Right, whereas Issa only starts seeking out new sexual partners once Lawrence seemingly kills all hope of a second chance. That they both missed their ho phase in college I think doesn’t help the situation.
They were loyal together for sooo long. They need to figure out what having a sex life is like without each other. And Chad is very much a proponent of, “Bruh, get out here and smash all the girls you can. Just add them up like trophies and tack ‘em to the wall and don’t fall in love. And then a few years later, when you’re done playing with these zeroes, find you a real one.” That Chad mentality rubs off on Lawrence, especially when he gets this affirmation from his co-worker.
But of course, emotionless sex is easier said than done, and we see Lawrence unable to separate the two at the end of the season opener when he has sex with Issa. He also ends up outside of her apartment after the threesome. Do you see their story as being finished?
I’d like to think these two people can find a way to communicate with each other, because right now they’re not. Issa tried, but Lawrence shut down. They need to use their words. These people love each other. But it’s tough — for a dude, being cheated on is probably one of the toughest things to come back from. Not that it isn’t tough for women, too, but we as a society have allowed us to say it’s okay in one direction and not the other. I think that breakup sex started as confusion and passion and love, but if you watch it, there’s this point where he stops looking at her in the face while they’re having sex. I think that’s where it turns almost into revenge. He definitely moves a little faster and the sex become more aggressive, and that’s the point where he realizes he can’t just fall back into this and needs to move on. But he’s still conflicted, and that’s evidenced by the peck on the cheek. He doesn’t wanna hurt her, but he doesn’t know how to handle the situation. One thing I’ve learned from working with so many women on this show is that men’s messages aren’t being relayed the way that they want them to be perceived. It’s read as revenge or petty. All cause dude’s don’t want to be vulnerable. Ever.
That’s why it’s so great when Tasha finally calls Lawrence out for what he’s become: a “fuck nigga.” He doesn’t respect her vulnerability. Do you see Lawrence as a villain this season?
I feel bad for him. He’s hopeless and lost, especially in the middle of the season. But he is being reckless because he won’t deal with his own feelings. He’s just pushing them to the side and won’t talk about them. What you see is that anger, frustration, and embarrassment play out in his recklessness. I think it’s only after Tasha calls him out, and then the threesome, that he starts to see he’s actually just lost. He’s a bit of an anti-hero for a second. He’s a guy that you want to root for, but he’s doing all the wrong things for a good portion of the season. Eventually, he has to face his own demons. But I’ve seen many men say Lawrence is the GOAT this season. But for women, he’s public enemy No. 1. There’s going to be an anti-#LawrenceHive that develops specifically to call out his foolishness.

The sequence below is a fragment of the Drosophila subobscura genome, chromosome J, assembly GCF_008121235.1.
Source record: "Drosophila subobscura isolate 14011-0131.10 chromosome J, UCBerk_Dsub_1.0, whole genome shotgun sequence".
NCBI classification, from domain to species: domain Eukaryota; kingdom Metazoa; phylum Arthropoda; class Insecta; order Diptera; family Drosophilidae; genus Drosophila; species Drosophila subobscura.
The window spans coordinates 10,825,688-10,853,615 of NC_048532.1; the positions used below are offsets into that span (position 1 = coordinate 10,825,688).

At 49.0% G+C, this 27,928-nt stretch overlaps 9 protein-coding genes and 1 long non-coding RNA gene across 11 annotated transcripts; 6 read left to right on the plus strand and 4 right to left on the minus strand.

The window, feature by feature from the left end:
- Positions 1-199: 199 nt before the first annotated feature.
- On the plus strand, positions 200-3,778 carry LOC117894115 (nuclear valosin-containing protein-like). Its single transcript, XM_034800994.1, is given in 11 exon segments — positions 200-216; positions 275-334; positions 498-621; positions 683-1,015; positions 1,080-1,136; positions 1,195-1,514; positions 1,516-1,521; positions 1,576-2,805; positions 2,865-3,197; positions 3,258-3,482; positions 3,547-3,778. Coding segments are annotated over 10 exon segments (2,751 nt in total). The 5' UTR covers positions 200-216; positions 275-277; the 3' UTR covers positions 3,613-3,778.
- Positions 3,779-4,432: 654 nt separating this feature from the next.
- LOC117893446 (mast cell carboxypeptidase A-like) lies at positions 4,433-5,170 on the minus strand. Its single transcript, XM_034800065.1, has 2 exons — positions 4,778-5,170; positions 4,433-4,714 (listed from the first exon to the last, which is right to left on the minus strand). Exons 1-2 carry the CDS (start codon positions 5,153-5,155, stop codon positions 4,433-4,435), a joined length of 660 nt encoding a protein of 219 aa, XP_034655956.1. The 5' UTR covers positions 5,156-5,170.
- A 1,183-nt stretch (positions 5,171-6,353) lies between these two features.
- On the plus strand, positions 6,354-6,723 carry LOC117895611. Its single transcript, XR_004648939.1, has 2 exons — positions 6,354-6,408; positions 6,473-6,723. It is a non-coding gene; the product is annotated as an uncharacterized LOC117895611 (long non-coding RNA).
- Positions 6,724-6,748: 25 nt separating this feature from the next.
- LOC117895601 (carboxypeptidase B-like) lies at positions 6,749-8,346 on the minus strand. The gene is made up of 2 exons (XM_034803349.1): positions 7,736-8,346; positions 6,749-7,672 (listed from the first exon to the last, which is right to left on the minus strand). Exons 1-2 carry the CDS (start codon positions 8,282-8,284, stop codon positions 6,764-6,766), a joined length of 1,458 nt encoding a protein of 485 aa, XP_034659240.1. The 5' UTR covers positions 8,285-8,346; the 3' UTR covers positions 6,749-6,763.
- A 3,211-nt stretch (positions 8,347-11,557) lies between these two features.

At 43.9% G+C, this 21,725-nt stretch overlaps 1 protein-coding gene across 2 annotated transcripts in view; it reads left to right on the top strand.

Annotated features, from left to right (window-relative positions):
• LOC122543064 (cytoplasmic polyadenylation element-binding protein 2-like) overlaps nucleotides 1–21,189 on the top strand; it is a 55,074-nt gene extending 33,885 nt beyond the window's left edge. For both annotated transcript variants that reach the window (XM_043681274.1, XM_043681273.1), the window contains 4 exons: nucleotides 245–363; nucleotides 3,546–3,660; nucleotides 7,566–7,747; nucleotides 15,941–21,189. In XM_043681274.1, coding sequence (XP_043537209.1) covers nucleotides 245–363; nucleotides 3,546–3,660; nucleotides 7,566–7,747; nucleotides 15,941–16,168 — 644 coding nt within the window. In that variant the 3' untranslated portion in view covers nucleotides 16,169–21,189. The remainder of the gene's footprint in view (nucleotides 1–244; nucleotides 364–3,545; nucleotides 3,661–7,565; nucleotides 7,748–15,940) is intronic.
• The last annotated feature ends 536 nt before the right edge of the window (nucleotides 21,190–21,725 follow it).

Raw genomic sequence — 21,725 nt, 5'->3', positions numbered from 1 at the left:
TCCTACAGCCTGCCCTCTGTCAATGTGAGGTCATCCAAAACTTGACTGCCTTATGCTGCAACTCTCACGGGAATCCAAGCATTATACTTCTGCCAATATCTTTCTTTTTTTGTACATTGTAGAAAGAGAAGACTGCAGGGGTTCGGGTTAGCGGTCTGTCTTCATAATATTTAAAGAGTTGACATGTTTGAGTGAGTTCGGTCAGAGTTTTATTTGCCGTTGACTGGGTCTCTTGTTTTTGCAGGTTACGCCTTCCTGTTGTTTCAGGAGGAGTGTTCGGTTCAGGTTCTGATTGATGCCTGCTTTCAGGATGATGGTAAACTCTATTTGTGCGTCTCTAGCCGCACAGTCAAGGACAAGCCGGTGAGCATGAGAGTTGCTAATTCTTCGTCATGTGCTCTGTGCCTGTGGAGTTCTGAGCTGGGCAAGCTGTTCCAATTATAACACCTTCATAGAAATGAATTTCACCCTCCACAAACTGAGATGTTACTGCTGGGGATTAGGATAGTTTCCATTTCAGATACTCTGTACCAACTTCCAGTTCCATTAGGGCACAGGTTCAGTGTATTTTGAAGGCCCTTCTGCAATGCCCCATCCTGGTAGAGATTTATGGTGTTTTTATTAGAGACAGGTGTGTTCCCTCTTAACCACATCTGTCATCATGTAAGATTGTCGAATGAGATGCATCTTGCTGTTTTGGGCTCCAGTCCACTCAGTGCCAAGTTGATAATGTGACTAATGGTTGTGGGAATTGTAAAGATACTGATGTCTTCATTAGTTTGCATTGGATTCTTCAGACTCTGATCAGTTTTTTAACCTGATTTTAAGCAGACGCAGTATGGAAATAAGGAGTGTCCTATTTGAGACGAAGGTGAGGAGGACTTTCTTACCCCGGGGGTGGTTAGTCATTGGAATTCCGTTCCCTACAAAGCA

People probably don’t know that outside of Insecure, you developed your own web series that just got picked up by the Urban Movie Channel.
Yeah! We premiered Hard Medicine on Facebook on August 2, and it’s created by a young woman of color named Melissa Effa. She graduated from Loyola Marymount University, and she and a couple of her classmates wrote this amazing web series, and I wanted to help make it become a reality, so I executive-produced it. It’s a wonderful story: Melissa’s mother is a doctor who had worked in an urban community urgent-care center that was underfunded for most of her career, so Melissa wanted to tell the story of a black doctor who’s quirky and doesn’t have it all together, and she’s not driving a fancy car, and she’s trying to save this clinic. It’s a comedy in the style of a mockumentary, like Parks and Rec. It’s a lot of fun; we’re releasing new episodes every Wednesday.
It seems like getting young creators of color through the door has been a big priority for you and Issa.
Issa’s an inspiration. And I will say, as an actor, coming to Los Angeles and going to auditions where I would read material that just wasn’t authentic to me, or always being told, “Oh, we didn’t have a writer or we didn’t have a director for that voice” — I know there are. There are tons of talented people out there, and we just don’t get a chance to get into this system. I want to be a part of that. I want to help these young, diverse, unique voices tell stories. I want to create this pool of talent to draw from, and I hope that people get inspired to make more web series and bring them to me to help develop. I have another project I’m developing at Comedy Central with Tristen Winger, who plays “Thug Yoda” on the show, that he completely came up with called Elephant in the Room. I also think film is the next step for me. I don’t ever want to be put in a box. The doors are definitely different now.
This interview has been edited and condensed.